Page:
You gonna drink that?
By Simon McCormack
Environment New Mexico (ENM) has bad news for anyone who fishes, swims or drinks tap water in the state.
A new ENM report shows more than half of the state's major industrial and municipal facilities are polluting New Mexico's waterways.
The report, which looks at Environmental Protection Agency (EPA) data from New Mexico's streams, lakes and rivers during 2005, indicates 51.5 percent of the facilities exceeded their Clean Water Act permits at least once. That puts New Mexico slightly below the national average of 57 percent.
However, those that did exceed permit levels were 12 times the legal limit. That average is the highest in the country. In other words, New Mexico doesn’t produce the most pollution of any state, but polluters in New Mexico dump more on average than anyone else nationwide.
To hear the New Mexico Environmental Department (NMED) tell it, one of the biggest reasons for the discouraging data can be traced to one plant. “The lion’s share of our exceedances in this report are due to one facility: the Ruidoso Waste Water Treatment Plant,” says NMED Secretary Ron Curry. “Ruidoso has been out of compliance since the mid-'90s under EPA’s watch. However, we recently succeeded in bringing communities to the table to sign an enforceable settlement agreement that puts them on the road to compliance within the next 37 months.”
Randall Coleman, an ENM environmental associate, is still unsatisfied. While he supports and appreciates NMED and Gov. Bill Richardson's efforts, he says more federal funding is needed for municipalities to purchase the equipment needed to ensure CWA compliance. “The largest number of facilities that are in violation are in municipalities,” Coleman says. “Funding that allows municipalities to purchase water treatment technologies has been less and less available.”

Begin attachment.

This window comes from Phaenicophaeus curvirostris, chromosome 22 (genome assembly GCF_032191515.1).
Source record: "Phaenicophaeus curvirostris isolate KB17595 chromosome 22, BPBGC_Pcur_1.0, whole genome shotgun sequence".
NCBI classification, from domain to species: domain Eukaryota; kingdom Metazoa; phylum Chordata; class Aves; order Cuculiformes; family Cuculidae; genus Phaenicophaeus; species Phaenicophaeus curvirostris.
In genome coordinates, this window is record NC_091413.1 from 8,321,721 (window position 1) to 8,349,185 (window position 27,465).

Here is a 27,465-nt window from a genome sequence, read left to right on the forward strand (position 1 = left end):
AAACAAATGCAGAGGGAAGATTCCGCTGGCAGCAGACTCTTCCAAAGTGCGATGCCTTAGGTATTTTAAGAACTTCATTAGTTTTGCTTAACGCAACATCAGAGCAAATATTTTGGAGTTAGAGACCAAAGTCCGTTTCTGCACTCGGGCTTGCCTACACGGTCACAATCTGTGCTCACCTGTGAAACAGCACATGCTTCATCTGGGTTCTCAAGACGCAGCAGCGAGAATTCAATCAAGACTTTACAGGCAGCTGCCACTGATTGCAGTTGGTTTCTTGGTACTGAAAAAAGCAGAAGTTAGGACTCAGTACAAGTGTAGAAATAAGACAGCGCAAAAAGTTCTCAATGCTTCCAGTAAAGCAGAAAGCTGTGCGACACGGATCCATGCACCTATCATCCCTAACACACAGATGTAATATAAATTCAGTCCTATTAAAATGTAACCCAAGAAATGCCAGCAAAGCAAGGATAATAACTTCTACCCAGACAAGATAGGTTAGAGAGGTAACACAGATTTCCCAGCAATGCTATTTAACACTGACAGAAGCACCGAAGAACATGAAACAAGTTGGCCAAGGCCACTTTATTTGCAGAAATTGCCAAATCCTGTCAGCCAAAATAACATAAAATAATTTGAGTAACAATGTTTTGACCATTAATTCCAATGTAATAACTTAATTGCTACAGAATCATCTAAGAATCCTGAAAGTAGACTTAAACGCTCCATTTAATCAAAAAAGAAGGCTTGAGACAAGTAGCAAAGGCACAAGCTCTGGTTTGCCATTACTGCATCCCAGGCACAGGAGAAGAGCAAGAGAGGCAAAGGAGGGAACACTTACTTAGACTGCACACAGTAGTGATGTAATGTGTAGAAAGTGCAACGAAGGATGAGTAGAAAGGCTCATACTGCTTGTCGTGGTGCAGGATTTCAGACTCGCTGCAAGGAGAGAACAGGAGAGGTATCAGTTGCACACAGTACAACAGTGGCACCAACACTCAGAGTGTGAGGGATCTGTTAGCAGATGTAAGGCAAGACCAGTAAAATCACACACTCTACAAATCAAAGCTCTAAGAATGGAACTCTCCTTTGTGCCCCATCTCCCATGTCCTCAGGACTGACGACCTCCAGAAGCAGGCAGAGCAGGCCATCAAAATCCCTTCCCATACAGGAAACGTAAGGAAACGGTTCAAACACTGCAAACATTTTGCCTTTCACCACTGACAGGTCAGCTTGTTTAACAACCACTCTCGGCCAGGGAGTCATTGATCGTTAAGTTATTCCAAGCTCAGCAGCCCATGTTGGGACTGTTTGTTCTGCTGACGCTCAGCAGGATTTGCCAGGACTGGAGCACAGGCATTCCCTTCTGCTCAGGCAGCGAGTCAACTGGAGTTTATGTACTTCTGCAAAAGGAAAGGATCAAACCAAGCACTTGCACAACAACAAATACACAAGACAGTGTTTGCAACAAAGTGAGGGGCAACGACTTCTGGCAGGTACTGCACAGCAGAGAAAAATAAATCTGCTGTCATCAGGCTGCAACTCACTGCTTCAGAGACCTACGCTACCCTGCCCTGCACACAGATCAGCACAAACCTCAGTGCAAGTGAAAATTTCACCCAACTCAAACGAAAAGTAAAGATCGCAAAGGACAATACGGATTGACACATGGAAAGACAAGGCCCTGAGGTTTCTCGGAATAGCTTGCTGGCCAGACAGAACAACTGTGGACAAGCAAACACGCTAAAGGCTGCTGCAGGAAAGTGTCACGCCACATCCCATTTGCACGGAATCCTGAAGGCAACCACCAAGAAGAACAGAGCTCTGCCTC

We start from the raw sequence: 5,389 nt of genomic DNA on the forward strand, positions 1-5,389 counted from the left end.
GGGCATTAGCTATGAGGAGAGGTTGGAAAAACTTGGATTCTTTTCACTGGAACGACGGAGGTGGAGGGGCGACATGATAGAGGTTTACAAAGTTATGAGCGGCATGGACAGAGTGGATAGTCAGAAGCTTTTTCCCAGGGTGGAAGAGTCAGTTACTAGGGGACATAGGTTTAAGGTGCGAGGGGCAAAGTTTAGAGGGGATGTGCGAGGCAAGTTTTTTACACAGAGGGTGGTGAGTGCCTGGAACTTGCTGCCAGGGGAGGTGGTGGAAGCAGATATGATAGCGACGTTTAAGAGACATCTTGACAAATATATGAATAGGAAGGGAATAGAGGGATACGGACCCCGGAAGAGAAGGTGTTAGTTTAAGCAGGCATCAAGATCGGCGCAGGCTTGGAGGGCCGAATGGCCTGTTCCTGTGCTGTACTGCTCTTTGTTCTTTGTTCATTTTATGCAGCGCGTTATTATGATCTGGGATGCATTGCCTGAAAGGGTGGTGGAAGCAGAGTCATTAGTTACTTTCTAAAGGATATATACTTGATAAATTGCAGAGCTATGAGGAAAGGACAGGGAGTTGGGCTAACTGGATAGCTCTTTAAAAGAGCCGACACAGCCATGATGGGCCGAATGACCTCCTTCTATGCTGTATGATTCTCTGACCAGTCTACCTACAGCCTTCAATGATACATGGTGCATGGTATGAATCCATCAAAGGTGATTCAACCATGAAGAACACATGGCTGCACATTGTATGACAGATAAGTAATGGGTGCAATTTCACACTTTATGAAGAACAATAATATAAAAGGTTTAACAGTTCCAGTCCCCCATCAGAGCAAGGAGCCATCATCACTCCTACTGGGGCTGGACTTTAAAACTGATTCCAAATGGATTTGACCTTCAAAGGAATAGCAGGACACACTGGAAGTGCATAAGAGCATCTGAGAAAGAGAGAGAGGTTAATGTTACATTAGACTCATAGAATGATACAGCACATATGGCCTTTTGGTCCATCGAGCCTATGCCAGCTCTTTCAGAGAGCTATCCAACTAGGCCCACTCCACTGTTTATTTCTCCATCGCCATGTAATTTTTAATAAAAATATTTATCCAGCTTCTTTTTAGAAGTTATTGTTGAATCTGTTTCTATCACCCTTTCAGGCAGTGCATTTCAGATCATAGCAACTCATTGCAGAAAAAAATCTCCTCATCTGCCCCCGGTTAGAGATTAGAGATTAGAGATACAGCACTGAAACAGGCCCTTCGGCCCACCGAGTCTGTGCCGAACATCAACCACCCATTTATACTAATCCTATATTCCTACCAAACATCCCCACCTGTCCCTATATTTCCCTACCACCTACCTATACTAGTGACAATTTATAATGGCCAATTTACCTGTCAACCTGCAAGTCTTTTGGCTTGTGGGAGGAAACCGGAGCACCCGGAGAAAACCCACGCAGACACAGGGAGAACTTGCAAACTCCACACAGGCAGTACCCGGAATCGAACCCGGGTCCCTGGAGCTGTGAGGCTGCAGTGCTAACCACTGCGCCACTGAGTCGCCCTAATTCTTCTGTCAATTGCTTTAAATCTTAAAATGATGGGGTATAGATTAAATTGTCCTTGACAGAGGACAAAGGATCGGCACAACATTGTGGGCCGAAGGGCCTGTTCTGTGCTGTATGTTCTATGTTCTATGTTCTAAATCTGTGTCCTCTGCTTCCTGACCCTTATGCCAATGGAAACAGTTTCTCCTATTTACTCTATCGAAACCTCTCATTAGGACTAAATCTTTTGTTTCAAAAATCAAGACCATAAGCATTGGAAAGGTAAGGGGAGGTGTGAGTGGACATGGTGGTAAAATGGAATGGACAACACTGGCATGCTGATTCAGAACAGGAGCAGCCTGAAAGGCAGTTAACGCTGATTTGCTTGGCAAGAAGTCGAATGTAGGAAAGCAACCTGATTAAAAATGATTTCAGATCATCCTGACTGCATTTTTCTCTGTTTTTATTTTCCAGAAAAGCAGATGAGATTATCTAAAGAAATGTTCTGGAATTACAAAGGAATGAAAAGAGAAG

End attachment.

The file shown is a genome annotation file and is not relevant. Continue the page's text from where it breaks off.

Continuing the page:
As for what happens when companies don't comply, Coleman worries that these facilities often face no punishment and are sometimes not even told about their violations. “Funding for enforcement of the permits has been cut repeatedly under the Bush administration, so there's no teeth to them,” Coleman says. “Facilities are going to continue to pollute if they don't face repercussions.”
While ENM continues to work toward ensuring CWA compliance, Coleman sees a chance to reclaim some ground in the fight to clean up America's waterways.
“The Bush administration has weakened the protections on our rivers, lakes and streams; and the Clean Water Restoration Act would re-implement those protections,” Coleman says. “This act would insure that all our waterways, big and small, would be secure.”
One hundred and seventy members of Congress, including Rep. Tom Udall, have co-sponsored the bill, which is now in committee in the House and is expected to be voted on later this fall.
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